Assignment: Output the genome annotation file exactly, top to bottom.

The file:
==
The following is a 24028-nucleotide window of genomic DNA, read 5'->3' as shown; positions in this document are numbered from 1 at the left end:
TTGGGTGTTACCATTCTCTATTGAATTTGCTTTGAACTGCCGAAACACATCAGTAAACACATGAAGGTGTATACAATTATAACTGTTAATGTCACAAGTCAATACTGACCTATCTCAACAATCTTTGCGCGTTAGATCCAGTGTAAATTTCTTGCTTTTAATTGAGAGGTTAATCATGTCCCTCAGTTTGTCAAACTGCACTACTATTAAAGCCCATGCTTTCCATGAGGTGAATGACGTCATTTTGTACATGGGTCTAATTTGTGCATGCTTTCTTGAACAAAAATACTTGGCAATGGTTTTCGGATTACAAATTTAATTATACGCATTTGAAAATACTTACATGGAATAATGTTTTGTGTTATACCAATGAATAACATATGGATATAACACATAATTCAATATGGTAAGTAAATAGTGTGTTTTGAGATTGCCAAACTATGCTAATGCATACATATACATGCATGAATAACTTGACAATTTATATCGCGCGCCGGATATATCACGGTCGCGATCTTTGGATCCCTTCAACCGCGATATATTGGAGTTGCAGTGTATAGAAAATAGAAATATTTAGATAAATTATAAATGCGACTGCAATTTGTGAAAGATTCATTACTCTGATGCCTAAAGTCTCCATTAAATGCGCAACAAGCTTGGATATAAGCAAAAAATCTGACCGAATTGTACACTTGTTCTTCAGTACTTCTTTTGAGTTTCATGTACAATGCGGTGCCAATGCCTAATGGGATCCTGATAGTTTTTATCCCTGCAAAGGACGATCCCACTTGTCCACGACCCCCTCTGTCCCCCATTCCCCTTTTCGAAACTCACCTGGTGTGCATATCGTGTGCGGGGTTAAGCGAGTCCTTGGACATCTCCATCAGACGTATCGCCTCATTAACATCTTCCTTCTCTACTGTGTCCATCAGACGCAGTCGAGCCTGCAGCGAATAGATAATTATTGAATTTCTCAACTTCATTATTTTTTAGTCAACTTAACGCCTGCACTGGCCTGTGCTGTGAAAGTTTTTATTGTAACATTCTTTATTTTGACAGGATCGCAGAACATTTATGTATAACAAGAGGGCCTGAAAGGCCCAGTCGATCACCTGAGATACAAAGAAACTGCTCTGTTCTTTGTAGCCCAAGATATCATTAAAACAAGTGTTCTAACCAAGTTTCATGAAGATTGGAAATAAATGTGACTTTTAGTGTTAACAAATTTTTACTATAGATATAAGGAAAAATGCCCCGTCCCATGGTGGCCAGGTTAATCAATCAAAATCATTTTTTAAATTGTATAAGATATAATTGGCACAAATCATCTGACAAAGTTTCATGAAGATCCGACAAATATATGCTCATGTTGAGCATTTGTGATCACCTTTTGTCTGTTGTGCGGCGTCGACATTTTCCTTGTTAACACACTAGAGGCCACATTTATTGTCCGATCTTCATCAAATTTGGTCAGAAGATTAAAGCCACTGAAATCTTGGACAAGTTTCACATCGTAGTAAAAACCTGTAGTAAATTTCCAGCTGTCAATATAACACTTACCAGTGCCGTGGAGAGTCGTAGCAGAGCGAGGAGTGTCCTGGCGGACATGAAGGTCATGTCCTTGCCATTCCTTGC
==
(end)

The following is a 24028-nucleotide window of genomic DNA, read 5'->3' as shown; positions in this document are numbered from 1 at the left end:
TTGGGTGTTACCATTCTCTATTGAATTTGCTTTGAACTGCCGAAACACATCAGTAAACACATGAAGGTGTATACAATTATAACTGTTAATGTCACAAGTCAATACTGACCTATCTCAACAATCTTTGCGCGTTAGATCCAGTGTAAATTTCTTGCTTTTAATTGAGAGGTTAATCATGTCCCTCAGTTTGTCAAACTGCACTACTATTAAAGCCCATGCTTTCCATGAGGTGAATGACGTCATTTTGTACATGGGTCTAATTTGTGCATGCTTTCTTGAACAAAAATACTTGGCAATGGTTTTCGGATTACAAATTTAATTATACGCATTTGAAAATACTTACATGGAATAATGTTTTGTGTTATACCAATGAATAACATATGGATATAACACATAATTCAATATGGTAAGTAAATAGTGTGTTTTGAGATTGCCAAACTATGCTAATGCATACATATACATGCATGAATAACTTGACAATTTATATCGCGCGCCGGATATATCACGGTCGCGATCTTTGGATCCCTTCAACCGCGATATATTGGAGTTGCAGTGTATAGAAAATAGAAATATTTAGATAAATTATAAATGCGACTGCAATTTGTGAAAGATTCATTACTCTGATGCCTAAAGTCTCCATTAAATGCGCAACAAGCTTGGATATAAGCAAAAAATCTGACCGAATTGTACACTTGTTCTTCAGTACTTCTTTTGAGTTTCATGTACAATGCGGTGCCAATGCCTAATGGGATCCTGATAGTTTTTATCCCTGCAAAGGACGATCCCACTTGTCCACGACCCCCTCTGTCCCCCATTCCCCTTTTCGAAACTCACCTGGTGTGCATATCGTGTGCGGGGTTAAGCGAGTCCTTGGACATCTCCATCAGACGTATCGCCTCATTAACATCTTCCTTCTCTACTGTGTCCATCAGACGCAGTCGAGCCTGCAGCGAATAGATAATTATTGAATTTCTCAACTTCATTATTTTTTAGTCAACTTAACGCCTGCACTGGCCTGTGCTGTGAAAGTTTTTATTGTAACATTCTTTATTTTGACAGGATCGCAGAACATTTATGTATAACAAGAGGGCCTGAAAGGCCCAGTCGATCACCTGAGATACAAAGAAACTGCTCTGTTCTTTGTAGCCCAAGATATCATTAAAACAAGTGTTCTAACCAAGTTTCATGAAGATTGGAAATAAATGTGACTTTTAGTGTTAACAAATTTTTACTATAGATATAAGGAAAAATGCCCCGTCCCATGGTGGCCAGGTTAATCAATCAAAATCATTTTTTAAATTGTATAAGATATAATTGGCACAAATCATCTGACAAAGTTTCATGAAGATCCGACAAATATATGCTCATGTTGAGCATTTGTGATCACCTTTTGTCTGTTGTGCGGCGTCGACATTTTCCTTGTTAACACACTAGAGGCCACATTTATTGTCCGATCTTCATCAAATTTGGTCAGAAGATTAAAGCCACTGAAATCTTGGACAAGTTTCACATCGTAGTAAAAACCTGTAGTAAATTTCCAGCTGTCAATATAACACTTACCAGTGCCGTGGAGAGTCGTAGCAGAGCGAGGAGTGTCCTGGCGGACATGAAGGTCATGTCCTTGCCATTCCTTGC